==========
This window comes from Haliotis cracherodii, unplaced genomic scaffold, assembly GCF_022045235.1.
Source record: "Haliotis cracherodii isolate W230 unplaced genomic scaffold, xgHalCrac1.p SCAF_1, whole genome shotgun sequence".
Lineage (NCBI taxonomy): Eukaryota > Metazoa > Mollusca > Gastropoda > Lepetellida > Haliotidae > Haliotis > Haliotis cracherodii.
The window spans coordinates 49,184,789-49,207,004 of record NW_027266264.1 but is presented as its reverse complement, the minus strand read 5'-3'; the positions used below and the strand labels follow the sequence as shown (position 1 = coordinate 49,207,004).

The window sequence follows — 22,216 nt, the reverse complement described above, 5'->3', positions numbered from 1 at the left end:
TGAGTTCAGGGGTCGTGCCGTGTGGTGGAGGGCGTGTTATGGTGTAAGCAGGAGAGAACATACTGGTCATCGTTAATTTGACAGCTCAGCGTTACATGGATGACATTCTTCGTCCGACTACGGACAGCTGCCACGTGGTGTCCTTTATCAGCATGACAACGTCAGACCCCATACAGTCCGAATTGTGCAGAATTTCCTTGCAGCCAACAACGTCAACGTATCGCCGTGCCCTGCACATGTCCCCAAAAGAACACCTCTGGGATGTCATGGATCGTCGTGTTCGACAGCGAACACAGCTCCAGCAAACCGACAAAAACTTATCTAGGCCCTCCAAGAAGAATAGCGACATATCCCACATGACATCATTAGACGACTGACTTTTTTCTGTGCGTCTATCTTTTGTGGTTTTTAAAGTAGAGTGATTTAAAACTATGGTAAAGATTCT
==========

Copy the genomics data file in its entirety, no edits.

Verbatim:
This window comes from Haliotis cracherodii, unplaced genomic scaffold, assembly GCF_022045235.1.
Source record: "Haliotis cracherodii isolate W230 unplaced genomic scaffold, xgHalCrac1.p SCAF_1, whole genome shotgun sequence".
Lineage (NCBI taxonomy): Eukaryota > Metazoa > Mollusca > Gastropoda > Lepetellida > Haliotidae > Haliotis > Haliotis cracherodii.
The window spans coordinates 49,184,789-49,207,004 of record NW_027266264.1 but is presented as its reverse complement, the minus strand read 5'-3'; the positions used below and the strand labels follow the sequence as shown (position 1 = coordinate 49,207,004).

The window sequence follows — 22,216 nt, the reverse complement described above, 5'->3', positions numbered from 1 at the left end:
TGAGTTCAGGGGTCGTGCCGTGTGGTGGAGGGCGTGTTATGGTGTAAGCAGGAGAGAACATACTGGTCATCGTTAATTTGACAGCTCAGCGTTACATGGATGACATTCTTCGTCCGACTACGGACAGCTGCCACGTGGTGTCCTTTATCAGCATGACAACGTCAGACCCCATACAGTCCGAATTGTGCAGAATTTCCTTGCAGCCAACAACGTCAACGTATCGCCGTGCCCTGCACATGTCCCCAAAAGAACACCTCTGGGATGTCATGGATCGTCGTGTTCGACAGCGAACACAGCTCCAGCAAACCGACAAAAACTTATCTAGGCCCTCCAAGAAGAATAGCGACATATCCCACATGACATCATTAGACGACTGACTTTTTTCTGTGCGTCTATCTTTTGTGGTTTTTAAAGTAGAGTGATTTAAAACTATGGTAAAGATTCT